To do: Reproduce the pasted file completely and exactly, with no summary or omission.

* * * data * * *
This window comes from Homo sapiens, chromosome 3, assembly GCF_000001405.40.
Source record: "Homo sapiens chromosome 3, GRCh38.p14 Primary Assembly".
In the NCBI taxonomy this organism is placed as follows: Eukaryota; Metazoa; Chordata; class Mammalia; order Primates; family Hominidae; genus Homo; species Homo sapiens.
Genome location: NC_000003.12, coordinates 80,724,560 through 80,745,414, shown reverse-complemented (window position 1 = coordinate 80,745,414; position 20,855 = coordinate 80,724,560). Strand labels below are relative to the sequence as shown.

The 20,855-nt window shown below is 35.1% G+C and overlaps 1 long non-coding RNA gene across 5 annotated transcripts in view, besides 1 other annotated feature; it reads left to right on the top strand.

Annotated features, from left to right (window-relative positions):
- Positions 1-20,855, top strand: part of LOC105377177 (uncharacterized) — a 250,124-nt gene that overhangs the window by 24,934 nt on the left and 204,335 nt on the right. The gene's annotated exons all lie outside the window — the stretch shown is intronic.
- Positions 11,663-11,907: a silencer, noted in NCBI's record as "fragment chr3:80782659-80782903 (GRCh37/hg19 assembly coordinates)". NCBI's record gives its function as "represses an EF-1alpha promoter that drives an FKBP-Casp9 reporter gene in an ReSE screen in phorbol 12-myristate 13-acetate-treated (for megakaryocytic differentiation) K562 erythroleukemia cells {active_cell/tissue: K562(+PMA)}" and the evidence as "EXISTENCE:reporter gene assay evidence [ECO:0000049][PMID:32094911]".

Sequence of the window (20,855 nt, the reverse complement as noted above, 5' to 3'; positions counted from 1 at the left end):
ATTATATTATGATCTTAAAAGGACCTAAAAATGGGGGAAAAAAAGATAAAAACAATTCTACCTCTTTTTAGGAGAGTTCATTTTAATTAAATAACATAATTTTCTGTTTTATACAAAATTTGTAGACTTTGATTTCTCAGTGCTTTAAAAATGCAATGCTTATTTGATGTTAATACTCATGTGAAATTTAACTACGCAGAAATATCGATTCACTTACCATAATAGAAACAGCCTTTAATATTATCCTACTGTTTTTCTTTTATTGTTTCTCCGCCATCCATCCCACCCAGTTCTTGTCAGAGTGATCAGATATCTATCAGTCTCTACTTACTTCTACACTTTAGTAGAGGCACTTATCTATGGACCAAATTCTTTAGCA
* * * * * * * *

This window comes from Homo sapiens, chromosome 3, assembly GCF_000001405.40.
Source record: "Homo sapiens chromosome 3, GRCh38.p14 Primary Assembly".
In the NCBI taxonomy this organism is placed as follows: Eukaryota; Metazoa; Chordata; class Mammalia; order Primates; family Hominidae; genus Homo; species Homo sapiens.
Genome location: NC_000003.12, coordinates 80,724,560 through 80,745,414, shown reverse-complemented (window position 1 = coordinate 80,745,414; position 20,855 = coordinate 80,724,560). Strand labels below are relative to the sequence as shown.

The 20,855-nt window shown below is 35.1% G+C and overlaps 1 long non-coding RNA gene across 5 annotated transcripts in view, besides 1 other annotated feature; it reads left to right on the top strand.

Annotated features, from left to right (window-relative positions):
- Positions 1-20,855, top strand: part of LOC105377177 (uncharacterized) — a 250,124-nt gene that overhangs the window by 24,934 nt on the left and 204,335 nt on the right. The gene's annotated exons all lie outside the window — the stretch shown is intronic.
- Positions 11,663-11,907: a silencer, noted in NCBI's record as "fragment chr3:80782659-80782903 (GRCh37/hg19 assembly coordinates)". NCBI's record gives its function as "represses an EF-1alpha promoter that drives an FKBP-Casp9 reporter gene in an ReSE screen in phorbol 12-myristate 13-acetate-treated (for megakaryocytic differentiation) K562 erythroleukemia cells {active_cell/tissue: K562(+PMA)}" and the evidence as "EXISTENCE:reporter gene assay evidence [ECO:0000049][PMID:32094911]".

Sequence of the window (20,855 nt, the reverse complement as noted above, 5' to 3'; positions counted from 1 at the left end):
ATTATATTATGATCTTAAAAGGACCTAAAAATGGGGGAAAAAAAGATAAAAACAATTCTACCTCTTTTTAGGAGAGTTCATTTTAATTAAATAACATAATTTTCTGTTTTATACAAAATTTGTAGACTTTGATTTCTCAGTGCTTTAAAAATGCAATGCTTATTTGATGTTAATACTCATGTGAAATTTAACTACGCAGAAATATCGATTCACTTACCATAATAGAAACAGCCTTTAATATTATCCTACTGTTTTTCTTTTATTGTTTCTCCGCCATCCATCCCACCCAGTTCTTGTCAGAGTGATCAGATATCTATCAGTCTCTACTTACTTCTACACTTTAGTAGAGGCACTTATCTATGGACCAAATTCTTTAGCA